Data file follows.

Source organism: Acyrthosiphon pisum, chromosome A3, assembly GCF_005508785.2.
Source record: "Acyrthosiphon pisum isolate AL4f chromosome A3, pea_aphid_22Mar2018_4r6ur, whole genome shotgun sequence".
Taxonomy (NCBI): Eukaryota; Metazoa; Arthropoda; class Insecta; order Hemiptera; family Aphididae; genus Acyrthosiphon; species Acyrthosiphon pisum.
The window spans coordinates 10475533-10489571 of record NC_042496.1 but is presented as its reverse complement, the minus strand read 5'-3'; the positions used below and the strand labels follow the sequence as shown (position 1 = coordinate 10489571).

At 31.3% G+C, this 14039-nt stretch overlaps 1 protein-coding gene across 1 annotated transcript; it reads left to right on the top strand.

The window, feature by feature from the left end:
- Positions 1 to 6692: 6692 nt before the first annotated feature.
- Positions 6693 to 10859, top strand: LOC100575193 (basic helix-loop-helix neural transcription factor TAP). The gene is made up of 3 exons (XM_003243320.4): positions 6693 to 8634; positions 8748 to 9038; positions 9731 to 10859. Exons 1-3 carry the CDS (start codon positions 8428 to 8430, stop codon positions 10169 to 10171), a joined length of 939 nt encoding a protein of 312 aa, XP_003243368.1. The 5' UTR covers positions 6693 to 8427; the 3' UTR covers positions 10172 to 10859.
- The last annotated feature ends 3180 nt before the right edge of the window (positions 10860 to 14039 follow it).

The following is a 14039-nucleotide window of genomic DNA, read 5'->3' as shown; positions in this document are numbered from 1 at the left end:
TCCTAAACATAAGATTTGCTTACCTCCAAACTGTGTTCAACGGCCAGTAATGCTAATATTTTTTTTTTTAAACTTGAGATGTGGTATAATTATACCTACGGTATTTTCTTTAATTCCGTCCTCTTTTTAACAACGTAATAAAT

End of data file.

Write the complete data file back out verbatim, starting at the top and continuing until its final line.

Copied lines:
Source organism: Acyrthosiphon pisum, chromosome A3, assembly GCF_005508785.2.
Source record: "Acyrthosiphon pisum isolate AL4f chromosome A3, pea_aphid_22Mar2018_4r6ur, whole genome shotgun sequence".
Taxonomy (NCBI): Eukaryota; Metazoa; Arthropoda; class Insecta; order Hemiptera; family Aphididae; genus Acyrthosiphon; species Acyrthosiphon pisum.
The window spans coordinates 10475533-10489571 of record NC_042496.1 but is presented as its reverse complement, the minus strand read 5'-3'; the positions used below and the strand labels follow the sequence as shown (position 1 = coordinate 10489571).

At 31.3% G+C, this 14039-nt stretch overlaps 1 protein-coding gene across 1 annotated transcript; it reads left to right on the top strand.

The window, feature by feature from the left end:
- Positions 1 to 6692: 6692 nt before the first annotated feature.
- Positions 6693 to 10859, top strand: LOC100575193 (basic helix-loop-helix neural transcription factor TAP). The gene is made up of 3 exons (XM_003243320.4): positions 6693 to 8634; positions 8748 to 9038; positions 9731 to 10859. Exons 1-3 carry the CDS (start codon positions 8428 to 8430, stop codon positions 10169 to 10171), a joined length of 939 nt encoding a protein of 312 aa, XP_003243368.1. The 5' UTR covers positions 6693 to 8427; the 3' UTR covers positions 10172 to 10859.
- The last annotated feature ends 3180 nt before the right edge of the window (positions 10860 to 14039 follow it).

The following is a 14039-nucleotide window of genomic DNA, read 5'->3' as shown; positions in this document are numbered from 1 at the left end:
TCCTAAACATAAGATTTGCTTACCTCCAAACTGTGTTCAACGGCCAGTAATGCTAATATTTTTTTTTTTAAACTTGAGATGTGGTATAATTATACCTACGGTATTTTCTTTAATTCCGTCCTCTTTTTAACAACGTAATAAAT